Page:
Relative humidity also plays a very important role in the health of a tortoise or turtle. There are many different species of turtles and tortoises and therefore a wide variety of correct temperatures and humidity levels. This article will provide a general overview of the rough guidelines, but each individual species of turtle or tortoise should have the specific environmental needs researched and provided.
Turtles and tortoises usually have an optimal temperature range between 71-86ºF. Tortoises from arid desert regions are usually on the higher end of this range, and species from dense jungle habitats will often be toward the lower end. The critical upper limit of temperature tolerance for most turtles and tortoises is 95ºF. If they are kept at this temperature for any extended period of time, death can occur. Most turtles and tortoises will stop eating as the temperatures rise above 83ºF. Natural temperatures are rarely steady, especially for tortoises or semiaquatic turtles. In the wild there is almost always a daily cycle of temperatures with the highest temperatures in the afternoon and lowest temperatures at night. Providing these fluctuations in temperature is very important for the health of the captive turtle or tortoise. Some tortoises will prefer to lie continually under a heat lamp, which can be unhealthy, so while the optimal temperature is a good guideline, it shouldn't necessarily be provided, at all times. Once again, creating a temperature and humidity environment as close to the species' natural environment is critical for longterm health.
The second most important factor after temperature control is humidity. Humidity control can be difficult to monitor and is often overlooked, but the importance of proper humidity cannot be overstated. Improper humidity levels can lead to illness and death in all turtle and tortoise species.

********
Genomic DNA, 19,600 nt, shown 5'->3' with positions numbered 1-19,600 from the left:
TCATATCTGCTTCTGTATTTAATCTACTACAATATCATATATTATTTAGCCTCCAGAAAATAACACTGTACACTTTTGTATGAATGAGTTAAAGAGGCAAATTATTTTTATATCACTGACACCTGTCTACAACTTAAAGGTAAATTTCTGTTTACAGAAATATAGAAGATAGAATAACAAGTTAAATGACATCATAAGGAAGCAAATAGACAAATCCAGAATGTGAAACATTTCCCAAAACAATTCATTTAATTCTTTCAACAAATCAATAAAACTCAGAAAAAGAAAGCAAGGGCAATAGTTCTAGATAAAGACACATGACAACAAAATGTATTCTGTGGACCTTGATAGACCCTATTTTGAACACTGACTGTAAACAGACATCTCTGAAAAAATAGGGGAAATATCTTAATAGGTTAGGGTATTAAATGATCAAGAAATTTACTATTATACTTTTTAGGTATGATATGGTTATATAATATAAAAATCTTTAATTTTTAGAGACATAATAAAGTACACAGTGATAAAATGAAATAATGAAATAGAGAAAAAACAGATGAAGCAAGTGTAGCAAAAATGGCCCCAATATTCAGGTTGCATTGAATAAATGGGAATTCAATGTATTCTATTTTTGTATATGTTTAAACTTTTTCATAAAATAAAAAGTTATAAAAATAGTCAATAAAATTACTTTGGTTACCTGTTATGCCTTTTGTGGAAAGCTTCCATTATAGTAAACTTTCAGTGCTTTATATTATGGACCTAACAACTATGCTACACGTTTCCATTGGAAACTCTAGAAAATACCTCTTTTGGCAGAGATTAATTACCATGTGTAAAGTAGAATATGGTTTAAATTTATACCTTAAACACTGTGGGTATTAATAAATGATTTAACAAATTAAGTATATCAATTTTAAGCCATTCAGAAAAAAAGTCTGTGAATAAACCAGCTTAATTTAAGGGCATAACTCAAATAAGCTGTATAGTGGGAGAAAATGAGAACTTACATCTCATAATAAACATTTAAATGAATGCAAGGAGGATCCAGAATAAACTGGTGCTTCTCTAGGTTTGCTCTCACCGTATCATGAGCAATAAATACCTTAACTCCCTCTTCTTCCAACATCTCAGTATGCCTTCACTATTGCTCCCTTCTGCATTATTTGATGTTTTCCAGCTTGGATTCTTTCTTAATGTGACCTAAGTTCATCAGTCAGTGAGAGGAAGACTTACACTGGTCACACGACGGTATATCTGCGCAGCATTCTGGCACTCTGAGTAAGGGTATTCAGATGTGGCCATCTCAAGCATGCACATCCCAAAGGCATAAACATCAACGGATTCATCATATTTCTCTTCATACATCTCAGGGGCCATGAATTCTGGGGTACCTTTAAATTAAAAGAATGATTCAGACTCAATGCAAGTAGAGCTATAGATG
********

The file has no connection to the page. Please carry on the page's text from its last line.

Tortoise species from arid or desert-like environments are obviously going to need a low relative humidity, while those that live in a jungle setting are going to require a very high humidity. Dehumidifiers can help lower relative humidity and mist sprayers can help raise relative humidity. A wide variety of humidity controlling systems can be used, and many times the humidity can be affected by the type of substrate found in the living quarters. For tortoises requiring low humidity, sand, gravel, and rock coupled with good air circulation, may be a good option. Similarly, for species requiring high relative humidities, orchid bark, peat, and moss all work to hold moisture and help keep the relative humidity high.
Diurnal cycles are the daily cycles of light and darkness. Just as in their natural environment, captive turtles and tortoises need to have a regular diurnal cycle. For most species, 14 hours of natural or artificial light are adequate. A corresponding lowering of temperature during the night will also help replicate their natural surroundings.
The need for and length of hibernation varies widely between species. Even within a species some may hibernate, and others won't, depending on their localized climate. The hibernation requirements should be researched and followed closely for each individual species. Once you have determined the length and environmental conditions required for your species to hibernate, the following general guidelines can be followed.
The environmental temperature, humidity, day length, and hibernation — along with proper nutrition — are the most important factors in maintaining a happy and healthy captive turtle or tortoise. Each species has very different requirements, so it is essential that you adequately research your specific species. Use high quality heating, lighting, and humidity controlling devices to ensure that you provide the right environment for your tortoise or turtle.
For more information on hibernation, see our article, Box Turtle Hibernation: Pre and Post-Brumation Care, on PetEducation.com.
Highfield, A.C. Practical Encyclopedia of Keeping and Breeding Tortoises and Freshwater Turtles. Carapace Press, London; 1996.
Jenkins, J. The Veterinary Clinics of North America Exotic Animal Practice. Saunders, Philadelphia; 1999.